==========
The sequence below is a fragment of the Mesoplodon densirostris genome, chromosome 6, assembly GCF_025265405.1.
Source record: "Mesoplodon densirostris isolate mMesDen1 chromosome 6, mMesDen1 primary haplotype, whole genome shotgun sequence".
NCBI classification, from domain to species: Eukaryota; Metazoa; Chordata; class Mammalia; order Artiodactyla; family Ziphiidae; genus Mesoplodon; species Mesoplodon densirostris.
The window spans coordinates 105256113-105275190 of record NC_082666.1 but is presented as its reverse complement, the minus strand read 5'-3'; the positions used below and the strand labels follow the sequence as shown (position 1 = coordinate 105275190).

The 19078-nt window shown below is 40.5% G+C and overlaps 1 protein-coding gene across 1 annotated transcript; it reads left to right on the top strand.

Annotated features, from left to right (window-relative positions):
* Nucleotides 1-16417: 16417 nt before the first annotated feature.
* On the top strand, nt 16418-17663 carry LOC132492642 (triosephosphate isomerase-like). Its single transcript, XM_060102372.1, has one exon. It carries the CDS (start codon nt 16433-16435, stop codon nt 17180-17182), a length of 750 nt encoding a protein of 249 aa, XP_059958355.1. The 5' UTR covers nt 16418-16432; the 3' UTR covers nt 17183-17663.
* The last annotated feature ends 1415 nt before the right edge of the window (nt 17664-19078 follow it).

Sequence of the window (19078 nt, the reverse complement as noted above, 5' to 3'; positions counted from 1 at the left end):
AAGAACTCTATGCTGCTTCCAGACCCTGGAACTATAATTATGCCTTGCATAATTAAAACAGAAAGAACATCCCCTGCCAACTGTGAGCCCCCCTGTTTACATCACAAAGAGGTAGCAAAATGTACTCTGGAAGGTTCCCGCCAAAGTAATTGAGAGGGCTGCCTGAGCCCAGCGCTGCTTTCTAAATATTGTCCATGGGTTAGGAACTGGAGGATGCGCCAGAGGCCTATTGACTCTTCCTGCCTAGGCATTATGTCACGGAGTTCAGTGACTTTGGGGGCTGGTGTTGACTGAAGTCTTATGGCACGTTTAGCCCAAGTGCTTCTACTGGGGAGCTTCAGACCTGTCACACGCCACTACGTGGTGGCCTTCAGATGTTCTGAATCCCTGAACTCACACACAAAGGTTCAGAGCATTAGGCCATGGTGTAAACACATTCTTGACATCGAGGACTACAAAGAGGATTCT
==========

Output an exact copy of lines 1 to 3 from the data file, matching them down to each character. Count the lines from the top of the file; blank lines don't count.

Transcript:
The sequence below is a fragment of the Mesoplodon densirostris genome, chromosome 6, assembly GCF_025265405.1.
Source record: "Mesoplodon densirostris isolate mMesDen1 chromosome 6, mMesDen1 primary haplotype, whole genome shotgun sequence".
NCBI classification, from domain to species: Eukaryota; Metazoa; Chordata; class Mammalia; order Artiodactyla; family Ziphiidae; genus Mesoplodon; species Mesoplodon densirostris.